A world without cervical screening
The chances are if you’re a woman past the age of puberty in England, you’ll already know plenty about the cervical screening process. Whether or not you’ve experienced it yourself, or just heard about it from older friends and relatives, cervical screening has become a dependable feature of life in the UK.
In 2020, this quick test designed to find any abnormal cells in the cervix is celebrating its 32nd birthday in the form we know it today. So, depending on your age, you may have never known a world without cervical screening. And although none of us feel much like celebrating when the screening nurse asks us to strip from the waist down, we’re in fact in a very fortunate position.
Shockingly, it was estimated that in 1992, there would have been 57% more cases of cervical cancer in England had women not been screened previously. And more recent studies suggest that, had standardised cervical screening not been introduced back in 1988, overall cervical cancer incidence rates would be three times higher today. Cervical screening is still preventing cervical cancer and detecting it earlier to save women’s lives.
What’s changed and why?
In order to keep the screening process as effective as possible, it must keep evolving.
Under the old process, cells from screening samples were checked under a microscope for abnormalities that could lead to cancer.
Those with abnormalities were referred for further tests and treatment, while those who received a normal result would be screened again in three or five years’ time, depending on their age.
From December 2019, screening samples will be checked for human papillomavirus (HPV) infection first. Nearly all cases of cervical cancer are linked to HPV, and the chances of having abnormal cervical cells or cervical cancer without also having HPV infection are very low. HPV is a very common virus with about 8 in 10 women getting at least one type of it during their life.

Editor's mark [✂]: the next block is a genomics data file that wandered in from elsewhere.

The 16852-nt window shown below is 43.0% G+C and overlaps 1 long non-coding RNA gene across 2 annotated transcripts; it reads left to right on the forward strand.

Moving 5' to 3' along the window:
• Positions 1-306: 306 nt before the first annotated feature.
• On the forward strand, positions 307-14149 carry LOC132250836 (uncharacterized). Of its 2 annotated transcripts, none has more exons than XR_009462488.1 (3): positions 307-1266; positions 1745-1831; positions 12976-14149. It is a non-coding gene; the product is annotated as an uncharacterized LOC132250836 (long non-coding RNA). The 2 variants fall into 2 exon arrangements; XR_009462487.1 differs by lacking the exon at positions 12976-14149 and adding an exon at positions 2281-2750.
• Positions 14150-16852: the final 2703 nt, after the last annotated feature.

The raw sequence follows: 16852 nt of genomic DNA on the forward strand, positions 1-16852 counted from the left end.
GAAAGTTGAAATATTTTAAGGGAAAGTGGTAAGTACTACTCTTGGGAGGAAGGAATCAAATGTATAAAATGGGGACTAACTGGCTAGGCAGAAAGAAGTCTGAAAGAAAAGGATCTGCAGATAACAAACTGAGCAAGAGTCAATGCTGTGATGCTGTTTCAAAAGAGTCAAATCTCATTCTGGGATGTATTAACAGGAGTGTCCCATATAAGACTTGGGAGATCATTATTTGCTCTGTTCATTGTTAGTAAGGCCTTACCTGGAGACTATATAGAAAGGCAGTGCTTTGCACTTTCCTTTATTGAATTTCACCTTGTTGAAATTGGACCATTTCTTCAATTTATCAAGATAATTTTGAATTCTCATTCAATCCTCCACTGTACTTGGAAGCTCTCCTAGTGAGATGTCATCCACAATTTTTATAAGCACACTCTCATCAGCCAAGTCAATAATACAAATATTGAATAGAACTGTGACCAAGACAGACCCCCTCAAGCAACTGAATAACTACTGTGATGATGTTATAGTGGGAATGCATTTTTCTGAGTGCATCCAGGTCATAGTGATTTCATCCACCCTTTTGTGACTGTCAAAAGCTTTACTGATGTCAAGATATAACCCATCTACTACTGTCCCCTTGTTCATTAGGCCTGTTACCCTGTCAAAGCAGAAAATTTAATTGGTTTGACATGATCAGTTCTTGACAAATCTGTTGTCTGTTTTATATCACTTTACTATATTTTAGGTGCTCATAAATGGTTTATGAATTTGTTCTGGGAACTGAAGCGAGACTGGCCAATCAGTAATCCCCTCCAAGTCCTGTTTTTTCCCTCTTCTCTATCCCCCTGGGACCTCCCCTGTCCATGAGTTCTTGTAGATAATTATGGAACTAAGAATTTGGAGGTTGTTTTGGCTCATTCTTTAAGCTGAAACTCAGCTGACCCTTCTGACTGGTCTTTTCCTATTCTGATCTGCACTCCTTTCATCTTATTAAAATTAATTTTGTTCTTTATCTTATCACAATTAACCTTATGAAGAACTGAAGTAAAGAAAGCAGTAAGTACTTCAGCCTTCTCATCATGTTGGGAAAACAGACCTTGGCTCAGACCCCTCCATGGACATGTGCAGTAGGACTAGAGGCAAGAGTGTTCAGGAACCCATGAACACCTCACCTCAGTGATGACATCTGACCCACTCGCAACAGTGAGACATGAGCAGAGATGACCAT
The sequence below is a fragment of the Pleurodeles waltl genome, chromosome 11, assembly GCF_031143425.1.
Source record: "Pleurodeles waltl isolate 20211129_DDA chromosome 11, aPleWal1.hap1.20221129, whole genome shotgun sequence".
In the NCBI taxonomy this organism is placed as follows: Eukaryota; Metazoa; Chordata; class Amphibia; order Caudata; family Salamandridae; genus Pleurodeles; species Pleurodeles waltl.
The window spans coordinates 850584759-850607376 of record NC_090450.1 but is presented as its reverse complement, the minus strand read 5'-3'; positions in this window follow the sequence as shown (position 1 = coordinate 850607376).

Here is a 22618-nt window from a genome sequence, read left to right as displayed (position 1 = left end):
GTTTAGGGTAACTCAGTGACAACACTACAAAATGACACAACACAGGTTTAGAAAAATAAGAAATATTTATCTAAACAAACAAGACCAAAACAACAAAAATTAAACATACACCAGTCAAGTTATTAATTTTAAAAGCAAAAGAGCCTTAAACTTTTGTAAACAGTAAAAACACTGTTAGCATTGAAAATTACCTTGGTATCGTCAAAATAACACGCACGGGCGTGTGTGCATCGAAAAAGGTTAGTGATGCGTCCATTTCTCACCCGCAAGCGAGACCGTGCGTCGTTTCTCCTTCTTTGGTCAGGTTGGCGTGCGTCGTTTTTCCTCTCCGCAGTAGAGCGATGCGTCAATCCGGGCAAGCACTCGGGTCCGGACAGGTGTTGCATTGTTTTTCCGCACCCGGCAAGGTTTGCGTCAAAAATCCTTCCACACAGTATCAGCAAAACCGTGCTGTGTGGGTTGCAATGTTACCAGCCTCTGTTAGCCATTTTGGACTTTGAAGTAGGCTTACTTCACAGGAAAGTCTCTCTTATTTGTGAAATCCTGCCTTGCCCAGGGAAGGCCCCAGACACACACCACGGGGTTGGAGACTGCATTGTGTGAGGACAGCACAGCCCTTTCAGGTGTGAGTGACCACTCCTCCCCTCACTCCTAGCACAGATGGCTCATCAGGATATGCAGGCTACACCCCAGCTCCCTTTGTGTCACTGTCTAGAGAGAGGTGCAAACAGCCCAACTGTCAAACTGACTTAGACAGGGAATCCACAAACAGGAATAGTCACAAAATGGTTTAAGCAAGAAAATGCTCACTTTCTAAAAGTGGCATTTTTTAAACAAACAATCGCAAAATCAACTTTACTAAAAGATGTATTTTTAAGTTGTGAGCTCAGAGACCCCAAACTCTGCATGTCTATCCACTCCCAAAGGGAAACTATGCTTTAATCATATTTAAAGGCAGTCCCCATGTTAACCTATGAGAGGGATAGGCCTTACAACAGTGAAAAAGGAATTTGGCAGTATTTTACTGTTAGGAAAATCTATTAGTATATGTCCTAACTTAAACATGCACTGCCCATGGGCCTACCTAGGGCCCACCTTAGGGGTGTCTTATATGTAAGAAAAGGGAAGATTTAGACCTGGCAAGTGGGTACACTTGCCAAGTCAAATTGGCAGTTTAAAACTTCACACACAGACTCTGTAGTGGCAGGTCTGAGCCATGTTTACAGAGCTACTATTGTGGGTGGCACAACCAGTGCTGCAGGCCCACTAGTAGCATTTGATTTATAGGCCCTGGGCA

However, some types of HPV are more likely to lead to cervical cancer than others, so the test will focus on identifying those high-risk strains. Those who test negative for high-risk HPV will be invited for a routine screening as normal in three or five years’ time, depending on their age.
Those who test positive for high-risk HPV will have their samples tested for abnormalities. If abnormalities are present, they will receive further tests and treatment.
If there are no abnormalities, they will be screened again in 12 months’ time. After three years, a person with high-risk HPV will be referred for a test called a colposcopy to check if any abnormal cells are present in the cervix, even if sample tests haven’t found any abnormalities. The changes in the cervical screening process will help identify women at high risk of developing cervical cancer and save lives by determining their risk earlier. The cervical screening test is becoming more accurate and making sure women with high-risk HPV strains will now have access to more screening.
So, what changes for me?
Nothing at all. All you need to do is respond to your screening invitation when you receive it. Screening is routinely offered for women and people with a cervix:
• aged 25-49 – every 3 years
• aged 50-64 – every 5 years
• aged 65 and over – only if you’ve recently had abnormal test results
Why should I go to my cervical screening?
Cervical screening can stop cervical cancer from ever developing.
And although it’s something people often not something people look forward to, finding and treating abnormal cells really can save your life.
In Yorkshire, the great news is the proportion of people attending their cervical screening within the target timeframe is slightly higher than the England average. However, there are areas within the county that rank much lower than the rest of England. We want to spread the message far and wide that attending your screening is a lifesaver.
Should I still go to my cervical screening if I’ve had the HPV vaccine?
Yes! It’s still important to go for cervical screening even if you had the vaccine when you were younger. There are many strains of the HPV virus and the current HPV vaccine doesn’t protect you against every type. The vaccine means that in the future, fewer people will carry the HPV virus but it’s still important to keep on going to any screening you’re invited to.